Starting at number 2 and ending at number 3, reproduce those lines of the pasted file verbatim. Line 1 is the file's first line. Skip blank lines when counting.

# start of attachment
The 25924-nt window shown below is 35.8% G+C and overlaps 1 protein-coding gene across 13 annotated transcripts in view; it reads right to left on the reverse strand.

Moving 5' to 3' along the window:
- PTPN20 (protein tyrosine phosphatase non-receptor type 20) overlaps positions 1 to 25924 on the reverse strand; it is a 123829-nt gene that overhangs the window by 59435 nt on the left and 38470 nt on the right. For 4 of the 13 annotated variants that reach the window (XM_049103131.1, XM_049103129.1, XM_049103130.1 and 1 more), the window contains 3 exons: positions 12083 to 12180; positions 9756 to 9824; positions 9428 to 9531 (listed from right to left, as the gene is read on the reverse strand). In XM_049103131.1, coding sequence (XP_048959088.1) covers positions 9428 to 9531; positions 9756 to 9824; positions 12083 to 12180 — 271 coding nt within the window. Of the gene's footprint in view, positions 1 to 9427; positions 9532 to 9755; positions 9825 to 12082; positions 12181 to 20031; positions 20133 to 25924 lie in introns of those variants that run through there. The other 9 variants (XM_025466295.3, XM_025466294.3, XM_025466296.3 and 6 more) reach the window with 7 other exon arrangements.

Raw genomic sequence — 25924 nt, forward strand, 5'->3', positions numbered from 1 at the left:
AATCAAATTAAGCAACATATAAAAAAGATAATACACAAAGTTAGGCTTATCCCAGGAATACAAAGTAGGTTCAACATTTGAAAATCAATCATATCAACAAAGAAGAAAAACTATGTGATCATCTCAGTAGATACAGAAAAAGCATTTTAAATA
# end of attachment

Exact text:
Moving 5' to 3' along the window:
- PTPN20 (protein tyrosine phosphatase non-receptor type 20) overlaps positions 1 to 25924 on the reverse strand; it is a 123829-nt gene that overhangs the window by 59435 nt on the left and 38470 nt on the right. For 4 of the 13 annotated variants that reach the window (XM_049103131.1, XM_049103129.1, XM_049103130.1 and 1 more), the window contains 3 exons: positions 12083 to 12180; positions 9756 to 9824; positions 9428 to 9531 (listed from right to left, as the gene is read on the reverse strand). In XM_049103131.1, coding sequence (XP_048959088.1) covers positions 9428 to 9531; positions 9756 to 9824; positions 12083 to 12180 — 271 coding nt within the window. Of the gene's footprint in view, positions 1 to 9427; positions 9532 to 9755; positions 9825 to 12082; positions 12181 to 20031; positions 20133 to 25924 lie in introns of those variants that run through there. The other 9 variants (XM_025466295.3, XM_025466294.3, XM_025466296.3 and 6 more) reach the window with 7 other exon arrangements.